The quantitative data were derived as follows: animal species, numbers, and weights were obtained by a census of 15 of the village houses for a period of 14 days. Each evening, in the company of a Cuna interpreter, the writer visited the houses and inquired about the animals that had been obtained in the Course of the day. Whenever possible the animals were weighed, but usually they had already been prepared for food or were so cut-up that weighing was not desirable. In such cases estimates were made of the weights of the various animals. Vegetable quantities were obtained by weighing vegetable materials as they were being prepared. Most of these data came from observing the culinary activities of four adult women who lived in the head chief's house. The nutritional values were derived from Alice V. Bradley, Tables in Food Values (Peoria, Ill.: Chas. A. Bennett Co. 1956), 232 pp.
By Wafer's time, plantains were an important Cuna food item. Wafer, op. cit., p. 90. The earliest accounts of the Cuna include no mention of either bananas or plantains, and it appears that these plants were acquired by the Cuna after the beginning of the 16th century, in spite of any merit that may be assigned to the suggestion that plantains were present in the New World prior to the first European contacts. For a brief résumé of Musaceae in the New World, see Carl O. Sauer, “Cultivated Plants of South and Central America,” in op. cit., vol. 6, pp. 487–543.,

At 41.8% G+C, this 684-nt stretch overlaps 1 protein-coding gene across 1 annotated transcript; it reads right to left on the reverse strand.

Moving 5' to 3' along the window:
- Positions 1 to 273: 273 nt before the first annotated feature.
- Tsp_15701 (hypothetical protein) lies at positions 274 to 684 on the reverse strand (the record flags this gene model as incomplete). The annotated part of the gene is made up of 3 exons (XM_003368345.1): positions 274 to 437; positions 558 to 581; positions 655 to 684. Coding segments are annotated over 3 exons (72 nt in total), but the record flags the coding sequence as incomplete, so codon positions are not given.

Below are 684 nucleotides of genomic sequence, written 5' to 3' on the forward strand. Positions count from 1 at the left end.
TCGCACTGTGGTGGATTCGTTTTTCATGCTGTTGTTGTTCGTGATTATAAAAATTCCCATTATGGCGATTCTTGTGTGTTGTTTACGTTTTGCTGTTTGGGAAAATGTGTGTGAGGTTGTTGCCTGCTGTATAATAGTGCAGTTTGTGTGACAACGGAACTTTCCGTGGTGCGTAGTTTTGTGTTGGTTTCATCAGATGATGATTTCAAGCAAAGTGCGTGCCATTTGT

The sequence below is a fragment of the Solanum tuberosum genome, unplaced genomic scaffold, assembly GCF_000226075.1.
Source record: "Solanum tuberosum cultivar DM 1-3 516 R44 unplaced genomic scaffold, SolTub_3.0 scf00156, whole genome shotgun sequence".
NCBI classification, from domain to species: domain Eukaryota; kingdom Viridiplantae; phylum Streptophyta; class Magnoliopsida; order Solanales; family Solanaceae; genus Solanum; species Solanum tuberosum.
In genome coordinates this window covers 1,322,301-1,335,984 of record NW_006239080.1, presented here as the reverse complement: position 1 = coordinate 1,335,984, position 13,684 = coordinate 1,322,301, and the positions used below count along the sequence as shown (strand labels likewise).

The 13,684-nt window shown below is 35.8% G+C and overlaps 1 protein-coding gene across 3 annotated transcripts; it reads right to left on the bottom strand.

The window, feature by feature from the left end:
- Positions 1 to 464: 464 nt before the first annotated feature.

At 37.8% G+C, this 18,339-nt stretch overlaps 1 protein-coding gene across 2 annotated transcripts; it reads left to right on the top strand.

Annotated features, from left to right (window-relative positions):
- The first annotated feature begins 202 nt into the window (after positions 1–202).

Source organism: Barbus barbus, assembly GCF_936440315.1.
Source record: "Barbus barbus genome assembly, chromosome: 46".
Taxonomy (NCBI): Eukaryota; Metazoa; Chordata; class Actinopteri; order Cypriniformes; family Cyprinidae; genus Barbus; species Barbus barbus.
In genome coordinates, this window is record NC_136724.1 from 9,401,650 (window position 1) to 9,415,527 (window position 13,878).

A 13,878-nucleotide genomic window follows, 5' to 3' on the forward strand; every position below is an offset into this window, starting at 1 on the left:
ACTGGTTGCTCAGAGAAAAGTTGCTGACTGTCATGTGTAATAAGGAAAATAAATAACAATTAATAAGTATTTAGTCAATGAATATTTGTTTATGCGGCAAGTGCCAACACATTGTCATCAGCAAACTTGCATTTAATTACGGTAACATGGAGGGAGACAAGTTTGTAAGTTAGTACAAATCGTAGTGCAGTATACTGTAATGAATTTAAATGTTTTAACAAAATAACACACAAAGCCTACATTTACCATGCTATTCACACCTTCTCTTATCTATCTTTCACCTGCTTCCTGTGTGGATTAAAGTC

Sugar cane undoubtedly was introduced into the Cuna area in post-Columbian time. Wafer reports that the Cuna had sugar cane but made no use of it other than to chew it and “suck out the juice.” Wafer, op. cit., p. 56. Today, most Bayano Cuna houses have a permanently installed cane press (calleguredi), in which cane is pressed several times each week.
The animals used for comparison are: wild rabbit, deer, reindeer, guinea hen, and wild duck. Bradley, op. cit.
The average of one-fourth pound per day may seem to be a rich diet, but it must be remembered that it is not supplemented by eggs or dairy products.
The tree species most favored for fuel is guásimo (soksorrhuar, Luehea seemannii). The wood is very dense and burns slowly with very hot coals. Hot baked bananas or plantains are removed from the fire with wooden forceps (masqué).
An egg hunt suggestive of Easter egg hunts of the United States was observed on one occasion. After cleaning several gravid female iguanas, a woman (the head Chief's wife) buried all of the eggs nearby in the river bank. Later during the samc day the woman's two young sons and husband engaged in a hunt for the eggs. The children exhibited all the excitement of U.s. children in similar circumstances. The father supervised the hunt and made certain that all of the buried eggs were found—his wife had informed him of the burial location and the number of eggs prior to the hunt. This was apparently a game, but the father said its purpose was to instruct the children that iguanas lay eggs. The writer cannot explain the presene of this trait. It may have been observed by a Cuna man in the Canal Zone and then introduced to the Cuna area.
- Issue online: 23 FEB 2005
- Version of Record online: 23 FEB 2005